Economics and the mid-life crisis have much in common: Both dwell on foregone opportunities

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. . . . . . . . . . .Richard Posner should be awarded the next Nobel Prize in Economics . . . . . . . . . . . .

Wednesday, March 16, 2005

Bankruptcy and Interest Rates

The U.S. is considering tightening its bankruptcy laws. The gist of the proposals is to make borrowers repay more loans and make it harder for them to declare bankruptcy. The long-run effect would be to make it easier for less credit-worthy borrowers to obtain credit.

Bill Sjostrom has a nice discussion of bankruptcy and interest rates here.
Bankruptcy is a cost of lending. Lenders can choose which markets to lend in, so each market has to pay its way. Mortgage rates are lower than credit card rates because the borrower has a house for collateral. Car loan rates are higher than mortgage rates, but lower than credit card rates, because the car is collateral, but does not last as long as a house, and the borrower can more easily depreciate it by reckless driving. So credit card borrowers, to compete for funds against house and car borrowers, have to offer an interest rate that makes credit card lending as profitable as the lenders' alternatives.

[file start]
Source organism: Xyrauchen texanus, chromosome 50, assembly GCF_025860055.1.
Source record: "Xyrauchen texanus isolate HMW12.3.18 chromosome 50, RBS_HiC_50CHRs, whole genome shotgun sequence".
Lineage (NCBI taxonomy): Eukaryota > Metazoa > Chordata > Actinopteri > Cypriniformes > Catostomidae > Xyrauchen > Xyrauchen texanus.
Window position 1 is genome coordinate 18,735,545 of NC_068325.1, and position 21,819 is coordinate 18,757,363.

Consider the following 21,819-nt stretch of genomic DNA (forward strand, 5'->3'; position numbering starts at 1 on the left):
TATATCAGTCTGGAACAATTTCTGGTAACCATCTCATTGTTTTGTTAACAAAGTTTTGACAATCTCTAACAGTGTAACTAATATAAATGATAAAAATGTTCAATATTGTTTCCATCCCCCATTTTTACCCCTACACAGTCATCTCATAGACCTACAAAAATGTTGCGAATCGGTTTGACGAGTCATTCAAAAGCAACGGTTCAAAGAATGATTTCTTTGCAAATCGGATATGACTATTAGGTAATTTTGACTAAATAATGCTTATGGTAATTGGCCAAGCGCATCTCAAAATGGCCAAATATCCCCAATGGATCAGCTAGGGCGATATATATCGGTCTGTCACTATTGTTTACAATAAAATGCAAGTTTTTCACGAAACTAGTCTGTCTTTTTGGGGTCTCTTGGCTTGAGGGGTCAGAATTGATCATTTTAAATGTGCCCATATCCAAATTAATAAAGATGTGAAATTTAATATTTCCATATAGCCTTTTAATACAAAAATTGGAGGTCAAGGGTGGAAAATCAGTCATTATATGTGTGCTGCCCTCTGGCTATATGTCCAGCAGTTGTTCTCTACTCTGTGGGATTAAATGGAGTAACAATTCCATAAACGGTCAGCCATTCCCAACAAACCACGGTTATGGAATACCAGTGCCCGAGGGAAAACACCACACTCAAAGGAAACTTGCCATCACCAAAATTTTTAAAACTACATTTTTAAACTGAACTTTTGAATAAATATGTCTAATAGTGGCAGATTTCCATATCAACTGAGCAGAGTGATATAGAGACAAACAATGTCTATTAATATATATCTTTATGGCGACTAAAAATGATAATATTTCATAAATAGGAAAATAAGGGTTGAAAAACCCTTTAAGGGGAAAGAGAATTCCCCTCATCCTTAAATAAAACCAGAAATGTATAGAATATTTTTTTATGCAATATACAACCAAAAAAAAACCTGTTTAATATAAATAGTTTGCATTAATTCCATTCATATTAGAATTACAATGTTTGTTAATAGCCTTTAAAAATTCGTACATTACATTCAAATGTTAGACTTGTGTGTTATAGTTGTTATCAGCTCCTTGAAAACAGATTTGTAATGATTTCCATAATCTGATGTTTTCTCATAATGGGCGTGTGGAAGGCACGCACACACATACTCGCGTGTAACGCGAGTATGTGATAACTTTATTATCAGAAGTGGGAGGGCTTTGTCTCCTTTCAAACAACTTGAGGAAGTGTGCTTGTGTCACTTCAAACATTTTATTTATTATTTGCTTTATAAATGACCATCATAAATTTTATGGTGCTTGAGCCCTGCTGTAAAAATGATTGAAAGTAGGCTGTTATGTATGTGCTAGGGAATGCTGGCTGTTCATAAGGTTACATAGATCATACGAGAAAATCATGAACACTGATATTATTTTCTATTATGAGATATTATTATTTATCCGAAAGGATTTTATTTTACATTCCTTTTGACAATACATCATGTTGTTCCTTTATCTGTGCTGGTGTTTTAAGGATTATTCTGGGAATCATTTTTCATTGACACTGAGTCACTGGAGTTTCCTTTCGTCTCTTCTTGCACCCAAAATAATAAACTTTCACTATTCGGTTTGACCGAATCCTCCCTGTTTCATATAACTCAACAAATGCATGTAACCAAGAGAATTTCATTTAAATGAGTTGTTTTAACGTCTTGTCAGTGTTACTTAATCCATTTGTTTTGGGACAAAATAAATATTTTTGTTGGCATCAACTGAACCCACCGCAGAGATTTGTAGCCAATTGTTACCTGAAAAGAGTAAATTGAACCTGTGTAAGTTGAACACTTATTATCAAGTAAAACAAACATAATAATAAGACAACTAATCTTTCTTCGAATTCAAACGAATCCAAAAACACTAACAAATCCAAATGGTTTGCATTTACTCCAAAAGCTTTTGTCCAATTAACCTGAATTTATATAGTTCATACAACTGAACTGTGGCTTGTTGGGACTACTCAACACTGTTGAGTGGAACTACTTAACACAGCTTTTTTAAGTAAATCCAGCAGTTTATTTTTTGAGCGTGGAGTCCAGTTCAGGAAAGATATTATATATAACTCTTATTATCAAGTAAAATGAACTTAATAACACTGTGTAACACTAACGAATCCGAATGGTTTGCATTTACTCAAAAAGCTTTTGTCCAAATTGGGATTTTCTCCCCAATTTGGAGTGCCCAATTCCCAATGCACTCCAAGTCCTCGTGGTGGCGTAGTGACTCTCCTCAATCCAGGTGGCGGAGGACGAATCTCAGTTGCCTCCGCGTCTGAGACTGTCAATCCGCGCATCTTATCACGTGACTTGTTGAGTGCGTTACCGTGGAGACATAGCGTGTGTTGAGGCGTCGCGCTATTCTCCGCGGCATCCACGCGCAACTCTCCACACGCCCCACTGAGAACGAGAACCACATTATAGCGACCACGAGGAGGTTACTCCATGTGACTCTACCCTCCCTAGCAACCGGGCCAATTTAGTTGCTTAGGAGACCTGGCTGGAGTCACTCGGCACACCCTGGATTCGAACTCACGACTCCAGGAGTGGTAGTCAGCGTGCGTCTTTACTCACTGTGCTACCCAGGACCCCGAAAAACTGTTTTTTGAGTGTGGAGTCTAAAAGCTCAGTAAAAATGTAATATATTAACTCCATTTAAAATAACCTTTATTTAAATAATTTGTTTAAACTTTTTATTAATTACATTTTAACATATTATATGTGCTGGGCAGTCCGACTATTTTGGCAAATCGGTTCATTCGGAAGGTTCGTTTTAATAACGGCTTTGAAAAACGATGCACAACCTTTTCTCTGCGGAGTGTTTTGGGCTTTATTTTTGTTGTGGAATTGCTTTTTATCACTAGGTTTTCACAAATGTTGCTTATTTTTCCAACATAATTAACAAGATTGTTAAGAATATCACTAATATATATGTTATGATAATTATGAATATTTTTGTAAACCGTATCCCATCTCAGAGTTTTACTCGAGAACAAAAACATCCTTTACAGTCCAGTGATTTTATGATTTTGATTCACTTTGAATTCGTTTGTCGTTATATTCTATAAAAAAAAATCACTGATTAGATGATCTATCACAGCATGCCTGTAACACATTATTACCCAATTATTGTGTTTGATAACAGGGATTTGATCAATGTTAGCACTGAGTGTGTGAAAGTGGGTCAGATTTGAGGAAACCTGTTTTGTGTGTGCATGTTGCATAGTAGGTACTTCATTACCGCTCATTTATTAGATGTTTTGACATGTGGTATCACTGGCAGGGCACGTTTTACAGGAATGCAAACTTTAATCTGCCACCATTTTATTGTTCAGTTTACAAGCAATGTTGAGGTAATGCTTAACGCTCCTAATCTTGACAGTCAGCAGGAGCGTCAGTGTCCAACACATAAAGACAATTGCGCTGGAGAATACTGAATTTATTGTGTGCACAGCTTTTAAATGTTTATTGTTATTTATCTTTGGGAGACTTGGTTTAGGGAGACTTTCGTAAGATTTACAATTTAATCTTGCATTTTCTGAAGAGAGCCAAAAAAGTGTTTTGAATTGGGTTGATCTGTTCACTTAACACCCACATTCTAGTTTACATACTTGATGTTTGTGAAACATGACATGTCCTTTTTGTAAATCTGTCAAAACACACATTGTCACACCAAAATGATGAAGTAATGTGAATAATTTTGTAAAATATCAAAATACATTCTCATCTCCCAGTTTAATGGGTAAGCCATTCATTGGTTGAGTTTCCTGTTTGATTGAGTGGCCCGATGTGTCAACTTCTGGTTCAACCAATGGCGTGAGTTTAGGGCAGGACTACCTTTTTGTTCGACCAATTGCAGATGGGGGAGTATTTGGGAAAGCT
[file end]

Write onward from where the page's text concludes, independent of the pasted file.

...Easy discharge of debts drives up interest rates. The gainers are the dishonest borrowers who plan to retreat into bankruptcy (why worry about the interest rate if you do not plan to pay off?). The losers are the more honest borrowers who face higher rates.
To the extent that the U.S. does, in the end, tighten up its bankruptcy laws, the effect should be to reverse the distribution effects (set out above) and to lower interest rates eventually, especially on credit card balances. Also see the discussions by Jane Galt, by The Emirates Economist, and his reference to Larry White's cogent criticism of Paul Krugman.
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